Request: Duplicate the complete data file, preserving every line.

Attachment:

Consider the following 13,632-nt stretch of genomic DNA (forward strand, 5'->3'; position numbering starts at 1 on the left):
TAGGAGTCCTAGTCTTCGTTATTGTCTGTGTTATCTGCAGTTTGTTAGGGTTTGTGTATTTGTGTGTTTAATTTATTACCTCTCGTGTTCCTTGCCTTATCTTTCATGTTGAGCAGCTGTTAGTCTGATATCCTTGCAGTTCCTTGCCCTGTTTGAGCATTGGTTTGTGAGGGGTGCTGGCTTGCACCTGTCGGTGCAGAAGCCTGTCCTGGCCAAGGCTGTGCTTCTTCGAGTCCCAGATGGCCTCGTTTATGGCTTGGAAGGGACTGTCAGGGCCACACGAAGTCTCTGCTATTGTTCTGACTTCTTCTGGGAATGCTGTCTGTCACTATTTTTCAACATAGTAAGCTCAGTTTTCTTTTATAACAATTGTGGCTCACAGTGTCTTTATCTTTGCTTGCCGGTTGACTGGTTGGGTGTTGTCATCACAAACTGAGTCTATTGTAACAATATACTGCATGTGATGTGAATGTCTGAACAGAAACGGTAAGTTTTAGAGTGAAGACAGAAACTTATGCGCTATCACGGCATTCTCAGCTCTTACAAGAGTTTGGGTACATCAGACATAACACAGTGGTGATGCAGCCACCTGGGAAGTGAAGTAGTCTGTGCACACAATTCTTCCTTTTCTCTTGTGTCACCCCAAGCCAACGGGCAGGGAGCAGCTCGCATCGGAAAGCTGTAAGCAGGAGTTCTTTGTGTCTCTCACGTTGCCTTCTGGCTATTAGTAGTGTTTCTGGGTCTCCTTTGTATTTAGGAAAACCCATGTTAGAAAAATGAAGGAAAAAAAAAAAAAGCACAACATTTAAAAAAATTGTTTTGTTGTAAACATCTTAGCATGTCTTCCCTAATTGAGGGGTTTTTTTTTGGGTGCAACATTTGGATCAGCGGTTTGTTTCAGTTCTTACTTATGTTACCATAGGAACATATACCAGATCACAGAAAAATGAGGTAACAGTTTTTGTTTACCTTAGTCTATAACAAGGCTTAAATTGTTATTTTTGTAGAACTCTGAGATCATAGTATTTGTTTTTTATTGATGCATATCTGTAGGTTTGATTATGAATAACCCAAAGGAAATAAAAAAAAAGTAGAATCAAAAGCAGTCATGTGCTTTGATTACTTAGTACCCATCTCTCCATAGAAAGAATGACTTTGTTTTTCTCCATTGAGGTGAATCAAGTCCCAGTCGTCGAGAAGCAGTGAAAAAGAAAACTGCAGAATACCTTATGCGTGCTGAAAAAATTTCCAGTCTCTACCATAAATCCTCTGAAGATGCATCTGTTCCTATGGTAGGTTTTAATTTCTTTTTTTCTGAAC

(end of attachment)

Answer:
Consider the following 13,632-nt stretch of genomic DNA (forward strand, 5'->3'; position numbering starts at 1 on the left):
TAGGAGTCCTAGTCTTCGTTATTGTCTGTGTTATCTGCAGTTTGTTAGGGTTTGTGTATTTGTGTGTTTAATTTATTACCTCTCGTGTTCCTTGCCTTATCTTTCATGTTGAGCAGCTGTTAGTCTGATATCCTTGCAGTTCCTTGCCCTGTTTGAGCATTGGTTTGTGAGGGGTGCTGGCTTGCACCTGTCGGTGCAGAAGCCTGTCCTGGCCAAGGCTGTGCTTCTTCGAGTCCCAGATGGCCTCGTTTATGGCTTGGAAGGGACTGTCAGGGCCACACGAAGTCTCTGCTATTGTTCTGACTTCTTCTGGGAATGCTGTCTGTCACTATTTTTCAACATAGTAAGCTCAGTTTTCTTTTATAACAATTGTGGCTCACAGTGTCTTTATCTTTGCTTGCCGGTTGACTGGTTGGGTGTTGTCATCACAAACTGAGTCTATTGTAACAATATACTGCATGTGATGTGAATGTCTGAACAGAAACGGTAAGTTTTAGAGTGAAGACAGAAACTTATGCGCTATCACGGCATTCTCAGCTCTTACAAGAGTTTGGGTACATCAGACATAACACAGTGGTGATGCAGCCACCTGGGAAGTGAAGTAGTCTGTGCACACAATTCTTCCTTTTCTCTTGTGTCACCCCAAGCCAACGGGCAGGGAGCAGCTCGCATCGGAAAGCTGTAAGCAGGAGTTCTTTGTGTCTCTCACGTTGCCTTCTGGCTATTAGTAGTGTTTCTGGGTCTCCTTTGTATTTAGGAAAACCCATGTTAGAAAAATGAAGGAAAAAAAAAAAAAGCACAACATTTAAAAAAATTGTTTTGTTGTAAACATCTTAGCATGTCTTCCCTAATTGAGGGGTTTTTTTTTGGGTGCAACATTTGGATCAGCGGTTTGTTTCAGTTCTTACTTATGTTACCATAGGAACATATACCAGATCACAGAAAAATGAGGTAACAGTTTTTGTTTACCTTAGTCTATAACAAGGCTTAAATTGTTATTTTTGTAGAACTCTGAGATCATAGTATTTGTTTTTTATTGATGCATATCTGTAGGTTTGATTATGAATAACCCAAAGGAAATAAAAAAAAAGTAGAATCAAAAGCAGTCATGTGCTTTGATTACTTAGTACCCATCTCTCCATAGAAAGAATGACTTTGTTTTTCTCCATTGAGGTGAATCAAGTCCCAGTCGTCGAGAAGCAGTGAAAAAGAAAACTGCAGAATACCTTATGCGTGCTGAAAAAATTTCCAGTCTCTACCATAAATCCTCTGAAGATGCATCTGTTCCTATGGTAGGTTTTAATTTCTTTTTTTCTGAAC